It is widely assumed that the leading proponents of teaching creationism in the public schools are White evangelical Christians. But a new study conducted by researchers at Rice University in Houston and The Catholic University of America in Washington, D.C., finds that Blacks are more likely than Whites to believe creationism should be taught in the schools.
In a survey of nearly 10,000 participants, the authors found that a higher percentage of Black (58 percent) and Latino Americans (57 percent) compared to Whites (44 percent) support teaching creationism in the classroom instead of (but not alongside) evolution.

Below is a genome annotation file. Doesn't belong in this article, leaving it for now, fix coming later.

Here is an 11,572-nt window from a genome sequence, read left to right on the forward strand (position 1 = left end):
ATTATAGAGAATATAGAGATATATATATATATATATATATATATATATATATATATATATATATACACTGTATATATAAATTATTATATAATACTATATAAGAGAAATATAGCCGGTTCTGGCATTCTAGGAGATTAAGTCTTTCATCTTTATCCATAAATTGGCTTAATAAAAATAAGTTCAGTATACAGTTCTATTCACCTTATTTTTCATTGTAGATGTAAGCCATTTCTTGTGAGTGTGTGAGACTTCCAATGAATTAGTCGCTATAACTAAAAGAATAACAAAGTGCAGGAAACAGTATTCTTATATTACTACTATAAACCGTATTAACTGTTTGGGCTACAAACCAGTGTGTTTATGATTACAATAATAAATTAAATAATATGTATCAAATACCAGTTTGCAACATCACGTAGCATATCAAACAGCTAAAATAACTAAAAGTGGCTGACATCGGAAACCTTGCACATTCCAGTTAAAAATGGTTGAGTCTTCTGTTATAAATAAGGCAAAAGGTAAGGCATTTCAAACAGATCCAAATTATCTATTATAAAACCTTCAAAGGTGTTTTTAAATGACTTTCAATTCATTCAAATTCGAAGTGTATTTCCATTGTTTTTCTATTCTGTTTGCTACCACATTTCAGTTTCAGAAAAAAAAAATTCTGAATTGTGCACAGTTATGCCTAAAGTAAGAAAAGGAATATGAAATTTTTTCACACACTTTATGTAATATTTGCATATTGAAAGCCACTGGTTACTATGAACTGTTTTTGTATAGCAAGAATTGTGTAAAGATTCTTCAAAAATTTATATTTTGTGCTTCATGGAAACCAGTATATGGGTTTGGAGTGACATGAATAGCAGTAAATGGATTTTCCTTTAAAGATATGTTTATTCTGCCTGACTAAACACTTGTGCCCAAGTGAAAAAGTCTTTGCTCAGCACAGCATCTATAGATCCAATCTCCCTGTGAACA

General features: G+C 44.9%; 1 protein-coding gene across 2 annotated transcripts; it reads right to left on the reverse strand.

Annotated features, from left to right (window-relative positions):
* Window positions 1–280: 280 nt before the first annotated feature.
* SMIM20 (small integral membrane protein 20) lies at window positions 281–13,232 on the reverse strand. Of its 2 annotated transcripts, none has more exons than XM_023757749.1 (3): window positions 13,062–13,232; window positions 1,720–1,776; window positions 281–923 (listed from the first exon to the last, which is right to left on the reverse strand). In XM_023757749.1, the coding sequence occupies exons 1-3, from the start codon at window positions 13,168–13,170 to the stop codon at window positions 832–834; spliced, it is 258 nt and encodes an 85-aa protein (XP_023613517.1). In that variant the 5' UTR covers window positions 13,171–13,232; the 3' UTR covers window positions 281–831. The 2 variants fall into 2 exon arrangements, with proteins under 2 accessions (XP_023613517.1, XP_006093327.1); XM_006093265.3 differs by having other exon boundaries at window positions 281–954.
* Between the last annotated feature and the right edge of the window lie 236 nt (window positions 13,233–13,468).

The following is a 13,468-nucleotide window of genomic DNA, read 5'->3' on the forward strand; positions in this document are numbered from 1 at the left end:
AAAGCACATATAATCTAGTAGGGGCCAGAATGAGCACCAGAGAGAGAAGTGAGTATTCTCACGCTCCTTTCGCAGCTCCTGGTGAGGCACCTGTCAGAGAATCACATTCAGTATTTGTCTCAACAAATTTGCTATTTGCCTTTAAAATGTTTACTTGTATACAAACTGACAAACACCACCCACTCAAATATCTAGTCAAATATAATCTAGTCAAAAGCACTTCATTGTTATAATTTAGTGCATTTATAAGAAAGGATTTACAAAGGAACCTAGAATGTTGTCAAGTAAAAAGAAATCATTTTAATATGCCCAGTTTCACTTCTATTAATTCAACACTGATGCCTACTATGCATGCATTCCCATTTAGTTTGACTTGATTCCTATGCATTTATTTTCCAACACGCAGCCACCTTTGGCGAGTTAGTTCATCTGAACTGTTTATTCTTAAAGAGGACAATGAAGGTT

The authors state that Black Americans in their survey reported attending church services at significantly higher rates than Whites, Latinos, and others, although Latinos also report high rates of church attendance compared to Whites and people of other races. Respondents who identified as Black are also significantly more likely than others to be Biblical literalists.
The study, “Challenging Evolution in Public Schools: Race, Religion and Attitudes toward Teaching Creationism,” was published on the website of Socius: Sociological Research for a Dynamic World. It may be accessed here.